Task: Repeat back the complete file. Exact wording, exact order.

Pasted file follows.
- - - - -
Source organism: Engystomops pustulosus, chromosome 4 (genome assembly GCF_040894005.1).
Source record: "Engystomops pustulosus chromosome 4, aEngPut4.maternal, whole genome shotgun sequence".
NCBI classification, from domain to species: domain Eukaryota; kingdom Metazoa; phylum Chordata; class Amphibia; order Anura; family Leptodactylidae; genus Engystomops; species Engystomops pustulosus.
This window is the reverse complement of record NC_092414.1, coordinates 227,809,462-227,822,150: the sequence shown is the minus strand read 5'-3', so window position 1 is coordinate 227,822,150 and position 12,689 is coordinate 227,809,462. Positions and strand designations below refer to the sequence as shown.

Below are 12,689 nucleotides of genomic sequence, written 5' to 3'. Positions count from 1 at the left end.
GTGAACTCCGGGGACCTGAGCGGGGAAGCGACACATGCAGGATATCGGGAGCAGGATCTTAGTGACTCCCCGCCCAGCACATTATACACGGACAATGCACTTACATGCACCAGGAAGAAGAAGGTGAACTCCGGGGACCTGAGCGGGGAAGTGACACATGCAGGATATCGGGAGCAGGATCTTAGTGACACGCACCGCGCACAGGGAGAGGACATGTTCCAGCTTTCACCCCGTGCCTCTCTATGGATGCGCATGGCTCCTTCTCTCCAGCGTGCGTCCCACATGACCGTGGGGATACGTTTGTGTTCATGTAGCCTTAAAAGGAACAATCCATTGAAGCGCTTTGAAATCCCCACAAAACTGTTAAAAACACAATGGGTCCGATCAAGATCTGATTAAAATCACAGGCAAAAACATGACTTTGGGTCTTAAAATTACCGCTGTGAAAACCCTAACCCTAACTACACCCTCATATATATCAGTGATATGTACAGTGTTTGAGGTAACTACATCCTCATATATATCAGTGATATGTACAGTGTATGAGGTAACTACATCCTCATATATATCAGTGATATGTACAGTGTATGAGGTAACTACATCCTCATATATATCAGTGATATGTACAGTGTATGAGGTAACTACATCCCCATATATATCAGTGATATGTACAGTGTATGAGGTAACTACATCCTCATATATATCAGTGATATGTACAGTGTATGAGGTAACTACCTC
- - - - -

Source organism: Engystomops pustulosus, chromosome 4 (genome assembly GCF_040894005.1).
Source record: "Engystomops pustulosus chromosome 4, aEngPut4.maternal, whole genome shotgun sequence".
NCBI classification, from domain to species: domain Eukaryota; kingdom Metazoa; phylum Chordata; class Amphibia; order Anura; family Leptodactylidae; genus Engystomops; species Engystomops pustulosus.
This window is the reverse complement of record NC_092414.1, coordinates 227,809,462-227,822,150: the sequence shown is the minus strand read 5'-3', so window position 1 is coordinate 227,822,150 and position 12,689 is coordinate 227,809,462. Positions and strand designations below refer to the sequence as shown.

Below are 12,689 nucleotides of genomic sequence, written 5' to 3'. Positions count from 1 at the left end.
GTGAACTCCGGGGACCTGAGCGGGGAAGCGACACATGCAGGATATCGGGAGCAGGATCTTAGTGACTCCCCGCCCAGCACATTATACACGGACAATGCACTTACATGCACCAGGAAGAAGAAGGTGAACTCCGGGGACCTGAGCGGGGAAGTGACACATGCAGGATATCGGGAGCAGGATCTTAGTGACACGCACCGCGCACAGGGAGAGGACATGTTCCAGCTTTCACCCCGTGCCTCTCTATGGATGCGCATGGCTCCTTCTCTCCAGCGTGCGTCCCACATGACCGTGGGGATACGTTTGTGTTCATGTAGCCTTAAAAGGAACAATCCATTGAAGCGCTTTGAAATCCCCACAAAACTGTTAAAAACACAATGGGTCCGATCAAGATCTGATTAAAATCACAGGCAAAAACATGACTTTGGGTCTTAAAATTACCGCTGTGAAAACCCTAACCCTAACTACACCCTCATATATATCAGTGATATGTACAGTGTTTGAGGTAACTACATCCTCATATATATCAGTGATATGTACAGTGTATGAGGTAACTACATCCTCATATATATCAGTGATATGTACAGTGTATGAGGTAACTACATCCTCATATATATCAGTGATATGTACAGTGTATGAGGTAACTACATCCCCATATATATCAGTGATATGTACAGTGTATGAGGTAACTACATCCTCATATATATCAGTGATATGTACAGTGTATGAGGTAACTACCTC